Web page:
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Old March 11, 2009, 10:57 AM
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The first sentence you quoted from the article has a couple of errors in it. It should read:
Se enseña a cómo inmovilizar una fractura, controlar una hemorragia, y cómo liberar la vía aérea si está obstruida por algo.



Rusty,

I highlighted <<y cómo liberar la vía aérea si está obstruida por algo >> do you mean .. y como abrir la vía respiratoria (OR) <conducto respiratorio>si está obstruida(o) por algo....

Unless you really are talking about an aerial route....if you are, then please disregard my comment.

But taking it solely from the content of the conversation I would think it would need to be (airway).

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Old March 11, 2009, 11:11 AM
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Yes, the word is airway. The words used in the article do work for the biological airway, as well as for aerial routes.
I like your translations much better, by the way, and was about to recommend the first one you listed. I opted to leave the original phrase from the article when I found supporting evidence on the Internet that it is valid.
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Old March 11, 2009, 11:24 AM
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I agree that it is also acceptable for medical purposes, but it has been my experience that vía respiratoria or conducto respiratorio is more widely used.

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Old March 11, 2009, 02:41 PM
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Quote:
Originally Posted by Elaina View Post
I agree that it is also acceptable for medical purposes, but it has been my experience that vía respiratoria or conducto respiratorio is more widely used.

It is talking about a tracheotomy , right?
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Old March 11, 2009, 05:55 PM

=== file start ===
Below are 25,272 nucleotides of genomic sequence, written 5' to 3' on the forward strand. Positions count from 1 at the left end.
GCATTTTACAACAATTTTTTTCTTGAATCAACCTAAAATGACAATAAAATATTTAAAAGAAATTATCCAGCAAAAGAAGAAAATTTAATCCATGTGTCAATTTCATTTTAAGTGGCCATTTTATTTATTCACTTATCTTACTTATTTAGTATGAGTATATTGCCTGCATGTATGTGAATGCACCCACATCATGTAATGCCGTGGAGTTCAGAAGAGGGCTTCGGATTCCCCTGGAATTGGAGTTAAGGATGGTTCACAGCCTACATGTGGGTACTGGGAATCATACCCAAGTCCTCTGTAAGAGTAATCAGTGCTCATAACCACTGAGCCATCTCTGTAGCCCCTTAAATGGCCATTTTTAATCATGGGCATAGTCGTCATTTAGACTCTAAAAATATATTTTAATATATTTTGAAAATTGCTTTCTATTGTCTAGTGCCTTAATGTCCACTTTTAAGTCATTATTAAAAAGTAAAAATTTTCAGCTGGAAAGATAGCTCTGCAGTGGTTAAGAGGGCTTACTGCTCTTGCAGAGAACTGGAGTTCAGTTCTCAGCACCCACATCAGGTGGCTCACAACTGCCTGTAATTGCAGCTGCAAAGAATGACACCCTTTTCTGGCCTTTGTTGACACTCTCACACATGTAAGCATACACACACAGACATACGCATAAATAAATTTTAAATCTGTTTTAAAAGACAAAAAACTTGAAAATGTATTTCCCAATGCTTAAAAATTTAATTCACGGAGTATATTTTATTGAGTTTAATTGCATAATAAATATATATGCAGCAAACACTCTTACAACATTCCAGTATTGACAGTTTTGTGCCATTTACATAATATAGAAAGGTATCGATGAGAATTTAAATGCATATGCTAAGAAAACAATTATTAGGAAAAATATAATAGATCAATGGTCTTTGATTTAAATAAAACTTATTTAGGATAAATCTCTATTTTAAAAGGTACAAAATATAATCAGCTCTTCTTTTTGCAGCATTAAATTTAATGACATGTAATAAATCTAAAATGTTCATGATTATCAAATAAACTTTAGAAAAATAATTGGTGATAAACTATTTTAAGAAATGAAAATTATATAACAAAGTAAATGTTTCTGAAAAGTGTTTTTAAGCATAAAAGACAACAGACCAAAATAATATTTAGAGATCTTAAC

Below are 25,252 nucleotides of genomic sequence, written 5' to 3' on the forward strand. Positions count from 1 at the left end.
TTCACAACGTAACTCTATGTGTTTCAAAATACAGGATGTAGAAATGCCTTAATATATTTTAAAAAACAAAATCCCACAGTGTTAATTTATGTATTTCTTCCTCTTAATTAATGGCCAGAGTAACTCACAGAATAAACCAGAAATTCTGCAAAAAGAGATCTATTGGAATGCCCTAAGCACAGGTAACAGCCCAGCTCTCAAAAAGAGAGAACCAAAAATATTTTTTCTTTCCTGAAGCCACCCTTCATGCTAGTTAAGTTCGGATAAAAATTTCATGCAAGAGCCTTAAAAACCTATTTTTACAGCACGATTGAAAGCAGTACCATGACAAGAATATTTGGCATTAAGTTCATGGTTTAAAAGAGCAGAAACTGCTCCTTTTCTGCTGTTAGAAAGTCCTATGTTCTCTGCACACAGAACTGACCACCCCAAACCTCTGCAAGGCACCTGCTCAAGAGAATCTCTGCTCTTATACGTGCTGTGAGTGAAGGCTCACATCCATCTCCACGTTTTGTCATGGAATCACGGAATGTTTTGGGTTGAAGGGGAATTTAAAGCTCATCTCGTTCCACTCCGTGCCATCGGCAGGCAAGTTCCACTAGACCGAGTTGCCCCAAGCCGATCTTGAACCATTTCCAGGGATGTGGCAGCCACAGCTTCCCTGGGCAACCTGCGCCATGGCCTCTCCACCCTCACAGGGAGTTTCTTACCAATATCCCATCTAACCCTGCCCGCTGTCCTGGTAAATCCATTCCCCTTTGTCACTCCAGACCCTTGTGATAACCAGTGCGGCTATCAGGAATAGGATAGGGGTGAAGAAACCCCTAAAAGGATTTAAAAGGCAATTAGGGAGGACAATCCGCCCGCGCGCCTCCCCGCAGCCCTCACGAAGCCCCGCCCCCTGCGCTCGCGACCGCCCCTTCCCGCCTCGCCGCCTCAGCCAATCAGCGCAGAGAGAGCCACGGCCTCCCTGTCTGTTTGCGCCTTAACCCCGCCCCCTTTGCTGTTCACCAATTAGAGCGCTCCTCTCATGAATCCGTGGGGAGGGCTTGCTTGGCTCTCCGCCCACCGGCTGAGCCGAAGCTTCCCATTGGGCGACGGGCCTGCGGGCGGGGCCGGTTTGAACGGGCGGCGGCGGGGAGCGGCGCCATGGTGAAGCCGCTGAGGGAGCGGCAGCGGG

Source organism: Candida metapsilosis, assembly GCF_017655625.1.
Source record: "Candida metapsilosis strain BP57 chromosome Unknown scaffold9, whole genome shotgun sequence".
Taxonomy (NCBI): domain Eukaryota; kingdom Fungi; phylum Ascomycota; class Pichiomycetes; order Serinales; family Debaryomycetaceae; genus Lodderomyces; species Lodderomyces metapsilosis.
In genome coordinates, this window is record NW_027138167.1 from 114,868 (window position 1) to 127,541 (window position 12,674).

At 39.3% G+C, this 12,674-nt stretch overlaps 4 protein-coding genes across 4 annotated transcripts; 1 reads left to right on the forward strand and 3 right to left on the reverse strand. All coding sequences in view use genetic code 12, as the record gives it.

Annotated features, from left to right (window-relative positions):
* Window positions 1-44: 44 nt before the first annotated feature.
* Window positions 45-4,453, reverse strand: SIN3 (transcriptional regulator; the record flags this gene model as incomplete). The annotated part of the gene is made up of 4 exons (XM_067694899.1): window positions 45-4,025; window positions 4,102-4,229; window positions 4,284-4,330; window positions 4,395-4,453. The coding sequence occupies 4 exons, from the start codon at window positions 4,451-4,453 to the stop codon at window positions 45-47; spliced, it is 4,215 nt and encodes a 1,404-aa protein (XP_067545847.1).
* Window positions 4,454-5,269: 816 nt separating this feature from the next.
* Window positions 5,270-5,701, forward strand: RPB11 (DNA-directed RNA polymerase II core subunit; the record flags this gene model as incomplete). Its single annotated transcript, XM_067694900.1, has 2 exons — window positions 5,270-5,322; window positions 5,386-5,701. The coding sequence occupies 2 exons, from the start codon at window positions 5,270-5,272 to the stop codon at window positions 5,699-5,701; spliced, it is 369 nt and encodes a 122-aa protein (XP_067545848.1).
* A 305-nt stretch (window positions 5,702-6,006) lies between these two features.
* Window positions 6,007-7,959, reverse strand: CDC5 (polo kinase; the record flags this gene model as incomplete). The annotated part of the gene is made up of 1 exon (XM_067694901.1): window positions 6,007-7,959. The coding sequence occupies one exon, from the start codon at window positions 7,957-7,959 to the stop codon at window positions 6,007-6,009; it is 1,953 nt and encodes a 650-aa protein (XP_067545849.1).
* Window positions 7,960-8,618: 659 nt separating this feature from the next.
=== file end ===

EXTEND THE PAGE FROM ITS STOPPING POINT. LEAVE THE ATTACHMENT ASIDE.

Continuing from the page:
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“Se enseña a como movilizar
una fractura, controlar
una hemorragia, como
liberar la vía aérea si está
obstruida por algo.


Chileno -from what I understand la vía aérea refers to the trachea or windpipe and the article to talking about teaching people to clear the airway if someone is choking i.e. perform the heimlich maneuver

I just looked up the word for windpipe - tráquea?

Last edited by TJtacos; March 11, 2009 at 06:00 PM. Reason: add
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  #9  
Old March 11, 2009, 06:13 PM
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The article is talking about first aid in general. The sentence in question was giving some examples of what would be taught - immobilizing a fracture, controlling bleeding, and opening up the airway (air passage) if something is lodged in it.

And there are errors in the sentence, as I already indicated. They certainly aren't going to teach how to mobilize a fracture in a first aid class!
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Old March 11, 2009, 07:45 PM
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Quote:
Originally Posted by chileno View Post
It is talking about a tracheotomy , right?

what is tracheotomy?

meanwhile, I will check the dictionary.